ANCOR is sharing the story below because of member expressed concerns about having difficulty finding medical providers willing to take on clients with I/DD..
According to Politico Pro:
“CMS thought a proposal to save doctors paperwork would be a public relations bonanza. Instead, most doctor groups view it as disastrous.
A provision tucked into the agency’s 1,472-page payment rule in July does away with a lot of paper-pushing, but it also appears to strip away the financial incentives to see patients with more complex conditions — upending a payment structure that has existed for two decades. The proposed rule followed months of consultation with medical groups, but many groups were caught unawares by the final product.
The uproar concerns CMS’ plans to make changes in the “evaluation and management” codes, last updated in 1997. Doctors like the proposed reduction in documentation, but not the perceived tradeoff: reduced payments for time spent with difficult patients, with incentives for quick visits. CMS has tried to mitigate the problem by adding bonus payments for treating sicker patients, but the solution doesn’t go far enough, doctors’ groups and academics say. [Emphasis added by ANCOR.]
At a news conference Monday, CMS Administrator Seema Verma called the proposed changes in the evaluation and management codes “the most comprehensive” since their inception. […]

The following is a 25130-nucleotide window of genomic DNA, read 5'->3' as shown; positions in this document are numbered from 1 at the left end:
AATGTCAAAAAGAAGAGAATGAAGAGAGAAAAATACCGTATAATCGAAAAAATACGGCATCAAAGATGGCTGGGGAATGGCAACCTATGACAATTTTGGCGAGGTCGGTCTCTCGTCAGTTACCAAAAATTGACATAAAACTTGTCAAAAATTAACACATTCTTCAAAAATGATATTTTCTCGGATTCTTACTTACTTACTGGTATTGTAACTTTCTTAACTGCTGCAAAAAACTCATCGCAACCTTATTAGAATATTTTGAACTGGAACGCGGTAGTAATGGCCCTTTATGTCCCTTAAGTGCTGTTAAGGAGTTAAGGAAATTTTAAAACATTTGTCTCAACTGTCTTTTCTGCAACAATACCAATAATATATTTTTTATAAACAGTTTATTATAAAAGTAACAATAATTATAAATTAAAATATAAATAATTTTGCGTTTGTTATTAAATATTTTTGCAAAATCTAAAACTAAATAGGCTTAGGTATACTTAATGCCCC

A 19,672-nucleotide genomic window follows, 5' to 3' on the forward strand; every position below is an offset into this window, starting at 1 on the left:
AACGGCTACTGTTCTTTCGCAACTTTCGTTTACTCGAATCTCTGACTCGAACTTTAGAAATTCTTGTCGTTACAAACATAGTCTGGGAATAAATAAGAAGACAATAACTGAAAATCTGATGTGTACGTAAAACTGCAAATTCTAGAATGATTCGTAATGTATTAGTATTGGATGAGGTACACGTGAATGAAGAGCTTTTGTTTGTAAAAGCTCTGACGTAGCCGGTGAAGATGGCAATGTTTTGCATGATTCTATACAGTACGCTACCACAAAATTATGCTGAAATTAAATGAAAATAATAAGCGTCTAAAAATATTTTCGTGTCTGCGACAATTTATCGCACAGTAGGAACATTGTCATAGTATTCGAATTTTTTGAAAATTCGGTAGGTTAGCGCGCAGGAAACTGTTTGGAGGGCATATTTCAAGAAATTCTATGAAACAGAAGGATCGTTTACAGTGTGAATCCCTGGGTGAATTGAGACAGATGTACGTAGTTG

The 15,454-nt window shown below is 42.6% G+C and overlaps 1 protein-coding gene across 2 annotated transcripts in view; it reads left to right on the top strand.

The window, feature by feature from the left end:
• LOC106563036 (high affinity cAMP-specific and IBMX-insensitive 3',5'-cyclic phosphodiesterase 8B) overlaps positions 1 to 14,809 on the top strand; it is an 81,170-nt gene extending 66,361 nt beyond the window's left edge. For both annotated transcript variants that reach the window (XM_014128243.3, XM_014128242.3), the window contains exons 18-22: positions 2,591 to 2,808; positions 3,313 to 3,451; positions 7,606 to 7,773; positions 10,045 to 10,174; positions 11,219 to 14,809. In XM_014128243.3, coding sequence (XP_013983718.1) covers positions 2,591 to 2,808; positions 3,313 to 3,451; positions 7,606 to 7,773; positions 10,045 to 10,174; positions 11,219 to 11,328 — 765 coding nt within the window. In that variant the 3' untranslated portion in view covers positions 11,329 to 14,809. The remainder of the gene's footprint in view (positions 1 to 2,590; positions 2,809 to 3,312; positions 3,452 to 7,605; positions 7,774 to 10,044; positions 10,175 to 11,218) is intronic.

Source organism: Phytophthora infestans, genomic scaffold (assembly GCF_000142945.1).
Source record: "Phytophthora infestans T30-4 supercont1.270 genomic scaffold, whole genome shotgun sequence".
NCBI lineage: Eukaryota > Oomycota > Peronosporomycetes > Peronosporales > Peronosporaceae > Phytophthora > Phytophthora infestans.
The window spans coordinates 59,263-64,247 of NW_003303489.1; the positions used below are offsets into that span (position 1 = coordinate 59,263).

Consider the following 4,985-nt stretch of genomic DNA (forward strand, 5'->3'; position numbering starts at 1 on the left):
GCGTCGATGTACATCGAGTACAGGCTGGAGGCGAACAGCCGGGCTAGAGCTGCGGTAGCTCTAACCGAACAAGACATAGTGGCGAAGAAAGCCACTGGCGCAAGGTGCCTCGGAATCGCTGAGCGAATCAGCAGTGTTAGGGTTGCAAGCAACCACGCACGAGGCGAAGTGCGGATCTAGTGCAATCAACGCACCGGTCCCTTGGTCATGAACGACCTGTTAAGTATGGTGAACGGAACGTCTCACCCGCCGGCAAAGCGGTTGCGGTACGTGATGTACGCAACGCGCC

The medical industry has issued many critiques of the current guidelines, including a 2015 position paper from the American College of Physicians. But the CMS rule didn’t accomplish what the doctors were seeking.
The original CMS evaluation and management rule, issued in 1995, was meant to inform doctors about how to write notes providing evidence of the amount and intensity of work they’d done during a clinical visit. The more intense the work, the more payment they received, with up to five levels of intensity possible.
But in the digital age, especially, the documentation has become repetitive, as doctors used formulaic notes to justify billing the most expensive codes possible. While imposing a high level of busy work, the guidelines facilitated exaggeration or outright fraud. A 2012 HHS inspector general report suggested some doctors were cheating the system.
CMS rejected the 2015 doctors’ proposals, leaving the problem unsolved as the Trump administration took power. Overhauling the requirements looked like a natural target for the deregulation-minded newcomers.
But collapsing the codes means doctors will be paid less for treating complex patients over long periods of time, critics say, because the most intense levels of care won’t be rewarded accordingly. According to an analysis in the New England Journal of Medicine, a doctor seeing a complex patient over half an hour or more could better spend her time, financially speaking, seeing three simpler patients. [Emphasis added by ANCOR.]
CMS thinks it can ease that problem by adding side codes that reward doctors for lengthy visits and treating complex patients. Yet even so, some specialty groups say their payments will be cut harshly. The American Society of Clinical Oncology, for example, thinks the new payment rule will cut payments for oncologists and hematologists by 4 percent overall. Opthalmologists and interventional cardiologists would also see big pay cuts.”